DOJ Uses Asset Forfeiture Laws to Seize Websites


As you may have heard by now, the government seized the domain for megaupload.com last week and has indicted several people. What you probably didn’t know is that they did so by using the same asset forfeiture laws that are constantly abused in drug cases, along with a more recent law. The Boston Globe reports:

Under a 2008 law called the Pro-IP Act, federal authorities can seize the assets of a company charged with copyright violations. The Justice Department exercised that muscle on Thursday, when it shut down one of the Internet’s most popular file-sharing sites: Megaupload.com, accused of distributing illegal copies of music, movies, and books.

A company’s assets include its Internet address, or domain name. Under the Pro-IP Act, the government can seize that domain name from organizations that violate copyrights as long as the online address ends in .com, .org, or .net. Those addresses are issued by a registry based in the United States and are subject to US law.

The Justice Department used “an authority that was [originally] intended for seizing a drug dealer’s cars as a method for shutting down an entire website,’’ said Julian Sanchez, a research fellow at the Cato Institute, a libertarian think tank in Washington.

Sanchez said the same power could be used against other major websites implicated in allegations of data piracy. One potential example: the Swedish site thepiratebay.org, which offers users links for downloading illicit content, and which has a US-registered domain name.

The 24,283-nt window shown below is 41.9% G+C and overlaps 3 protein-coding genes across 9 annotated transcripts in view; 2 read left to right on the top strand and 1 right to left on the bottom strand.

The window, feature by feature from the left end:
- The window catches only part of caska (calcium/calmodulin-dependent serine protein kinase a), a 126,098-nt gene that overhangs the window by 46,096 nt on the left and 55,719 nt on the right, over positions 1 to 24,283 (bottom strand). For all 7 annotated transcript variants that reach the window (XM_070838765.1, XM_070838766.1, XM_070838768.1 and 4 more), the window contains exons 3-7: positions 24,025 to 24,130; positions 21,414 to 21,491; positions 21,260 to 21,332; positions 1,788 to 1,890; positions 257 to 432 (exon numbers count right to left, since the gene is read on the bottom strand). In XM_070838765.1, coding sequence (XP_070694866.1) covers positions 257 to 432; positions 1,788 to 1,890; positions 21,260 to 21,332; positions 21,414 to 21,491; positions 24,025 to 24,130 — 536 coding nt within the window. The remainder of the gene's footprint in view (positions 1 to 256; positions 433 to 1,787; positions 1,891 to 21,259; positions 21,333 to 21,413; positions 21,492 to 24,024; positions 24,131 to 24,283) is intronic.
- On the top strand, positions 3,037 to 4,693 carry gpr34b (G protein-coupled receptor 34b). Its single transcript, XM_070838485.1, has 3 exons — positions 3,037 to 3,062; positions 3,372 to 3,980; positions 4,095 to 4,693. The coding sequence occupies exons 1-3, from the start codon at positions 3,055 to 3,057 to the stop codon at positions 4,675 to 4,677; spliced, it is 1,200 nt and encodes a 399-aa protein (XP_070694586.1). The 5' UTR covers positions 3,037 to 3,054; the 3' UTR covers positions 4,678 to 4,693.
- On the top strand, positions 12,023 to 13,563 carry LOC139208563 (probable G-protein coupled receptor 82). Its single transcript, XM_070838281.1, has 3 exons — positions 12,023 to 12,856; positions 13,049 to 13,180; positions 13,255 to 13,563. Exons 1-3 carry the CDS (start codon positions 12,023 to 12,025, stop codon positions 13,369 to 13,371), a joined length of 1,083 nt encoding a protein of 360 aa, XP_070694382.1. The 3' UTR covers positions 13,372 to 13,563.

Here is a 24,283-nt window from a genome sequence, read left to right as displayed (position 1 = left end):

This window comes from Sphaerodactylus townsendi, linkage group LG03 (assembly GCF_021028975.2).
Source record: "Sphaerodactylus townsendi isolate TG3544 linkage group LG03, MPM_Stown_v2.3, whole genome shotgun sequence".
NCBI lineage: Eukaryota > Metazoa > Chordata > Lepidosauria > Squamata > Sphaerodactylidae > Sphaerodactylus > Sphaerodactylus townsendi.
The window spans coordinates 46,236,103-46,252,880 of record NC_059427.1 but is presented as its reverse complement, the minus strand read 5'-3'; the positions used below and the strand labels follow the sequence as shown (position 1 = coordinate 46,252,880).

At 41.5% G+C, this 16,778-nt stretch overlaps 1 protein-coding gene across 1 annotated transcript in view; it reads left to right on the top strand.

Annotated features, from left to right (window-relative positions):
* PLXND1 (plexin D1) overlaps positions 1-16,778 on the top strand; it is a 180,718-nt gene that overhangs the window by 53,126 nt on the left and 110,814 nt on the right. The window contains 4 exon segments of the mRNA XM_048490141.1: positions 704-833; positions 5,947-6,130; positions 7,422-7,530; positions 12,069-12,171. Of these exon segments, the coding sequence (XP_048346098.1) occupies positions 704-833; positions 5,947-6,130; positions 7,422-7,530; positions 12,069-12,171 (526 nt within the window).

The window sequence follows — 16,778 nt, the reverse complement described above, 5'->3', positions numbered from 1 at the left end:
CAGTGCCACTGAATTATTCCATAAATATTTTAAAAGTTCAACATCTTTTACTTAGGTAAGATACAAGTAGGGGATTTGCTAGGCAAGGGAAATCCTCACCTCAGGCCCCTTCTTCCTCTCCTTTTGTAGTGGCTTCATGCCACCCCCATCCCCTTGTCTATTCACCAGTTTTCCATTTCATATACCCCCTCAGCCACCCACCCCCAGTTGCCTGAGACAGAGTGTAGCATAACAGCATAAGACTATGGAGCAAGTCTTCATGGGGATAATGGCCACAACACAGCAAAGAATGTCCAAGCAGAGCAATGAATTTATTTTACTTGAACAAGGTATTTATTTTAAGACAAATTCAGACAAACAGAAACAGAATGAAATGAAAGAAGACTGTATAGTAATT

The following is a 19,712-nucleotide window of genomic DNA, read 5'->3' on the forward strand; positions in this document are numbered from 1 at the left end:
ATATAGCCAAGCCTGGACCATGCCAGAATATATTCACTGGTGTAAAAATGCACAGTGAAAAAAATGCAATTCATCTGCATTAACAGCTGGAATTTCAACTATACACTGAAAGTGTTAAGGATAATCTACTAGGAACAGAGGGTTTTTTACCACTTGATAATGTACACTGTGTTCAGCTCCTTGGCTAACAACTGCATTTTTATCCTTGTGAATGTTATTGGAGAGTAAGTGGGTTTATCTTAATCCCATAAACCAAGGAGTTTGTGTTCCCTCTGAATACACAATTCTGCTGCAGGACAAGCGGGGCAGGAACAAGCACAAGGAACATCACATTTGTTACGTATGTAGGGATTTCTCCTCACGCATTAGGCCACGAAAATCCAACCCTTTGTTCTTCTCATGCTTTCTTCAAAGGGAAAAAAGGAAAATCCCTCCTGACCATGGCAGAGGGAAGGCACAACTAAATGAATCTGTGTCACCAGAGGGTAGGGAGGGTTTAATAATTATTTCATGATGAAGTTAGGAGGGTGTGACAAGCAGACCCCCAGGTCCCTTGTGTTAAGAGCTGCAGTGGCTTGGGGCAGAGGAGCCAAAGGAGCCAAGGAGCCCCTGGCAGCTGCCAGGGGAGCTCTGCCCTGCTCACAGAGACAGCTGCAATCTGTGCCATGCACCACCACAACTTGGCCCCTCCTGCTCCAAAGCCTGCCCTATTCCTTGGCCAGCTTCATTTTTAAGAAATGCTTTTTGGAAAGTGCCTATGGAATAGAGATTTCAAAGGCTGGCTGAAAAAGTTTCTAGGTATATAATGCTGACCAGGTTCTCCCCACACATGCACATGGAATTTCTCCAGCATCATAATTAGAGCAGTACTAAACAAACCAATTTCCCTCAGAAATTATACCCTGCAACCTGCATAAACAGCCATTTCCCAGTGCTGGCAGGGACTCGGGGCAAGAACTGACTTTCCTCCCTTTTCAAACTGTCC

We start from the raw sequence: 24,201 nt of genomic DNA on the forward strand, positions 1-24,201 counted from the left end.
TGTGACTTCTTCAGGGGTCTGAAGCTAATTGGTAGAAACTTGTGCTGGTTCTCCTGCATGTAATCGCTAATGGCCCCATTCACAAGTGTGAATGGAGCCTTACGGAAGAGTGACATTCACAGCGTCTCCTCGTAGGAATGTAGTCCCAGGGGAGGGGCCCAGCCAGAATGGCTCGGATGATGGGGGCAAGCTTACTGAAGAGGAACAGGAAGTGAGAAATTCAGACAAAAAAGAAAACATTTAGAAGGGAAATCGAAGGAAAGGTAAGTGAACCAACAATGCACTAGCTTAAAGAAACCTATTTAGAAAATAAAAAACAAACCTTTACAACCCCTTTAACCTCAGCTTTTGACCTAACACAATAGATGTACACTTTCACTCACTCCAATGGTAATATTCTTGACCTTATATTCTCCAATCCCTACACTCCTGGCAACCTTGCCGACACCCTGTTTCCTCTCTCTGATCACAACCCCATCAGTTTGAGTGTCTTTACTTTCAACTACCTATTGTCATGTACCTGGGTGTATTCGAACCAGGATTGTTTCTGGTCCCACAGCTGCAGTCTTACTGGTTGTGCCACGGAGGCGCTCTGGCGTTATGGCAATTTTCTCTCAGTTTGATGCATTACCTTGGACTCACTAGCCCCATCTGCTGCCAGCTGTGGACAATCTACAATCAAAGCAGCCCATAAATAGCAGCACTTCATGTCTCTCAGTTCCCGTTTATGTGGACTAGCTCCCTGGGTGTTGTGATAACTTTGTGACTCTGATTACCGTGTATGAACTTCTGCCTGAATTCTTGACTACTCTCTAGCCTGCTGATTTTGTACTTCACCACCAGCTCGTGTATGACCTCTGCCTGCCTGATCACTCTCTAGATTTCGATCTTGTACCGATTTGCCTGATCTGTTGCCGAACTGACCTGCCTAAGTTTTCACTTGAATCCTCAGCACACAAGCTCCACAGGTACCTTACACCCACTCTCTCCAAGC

The problem is this: No one has been convicted of anything. People have been indicted, but their assets have already been seized before they even get to see the inside of a courtroom. It’s the same legal fiction that allows the government to violate the Bill of Rights at will in drug cases. And it needs to stop.

Comments

  1. slc1 says

    The shutting down of Megaupload has had a cascading effect on other file sharing services. Thus far, Fileserve and Filesonic have suspended their file sharing capability and rumors abound that others may soon follow.

  2. jnorris says

    The US government on all levels does abuse its powers, repeatedly, even after promising not to do so.
    That aside, if the US government can close a pirating site now, why did it ever need SOFA or PITA or whatever the acronyms?

  3. jerthebarbarian says

    jnorris @4 –

    In the Megaupload case they can get at the servers and they can get at the people involved (either because they’re on US soil or because they’re in countries where we have extradition treaties that will be honored for racketeering and criminal copyright infringement violations).

    One of the big ideas behind SOPA (which had many “big ideas in it” – it seems to be the kind of “and a pony” legislation you get when lobbyists for one group write up a bill and hand it to a legislator) was to have a tool to get at hosts in countries where we don’t have extradition treaties like that by making it a violation to allow access to their hosts (basically make the networks responsible for cutting off access to infringing material in cases where the host servers and individuals were outside the bounds of the law). There were all sorts of problems with the way the law was written (why, for example, was mucking with DNS even part of the legislation), but my understanding is that that’s the basic idea.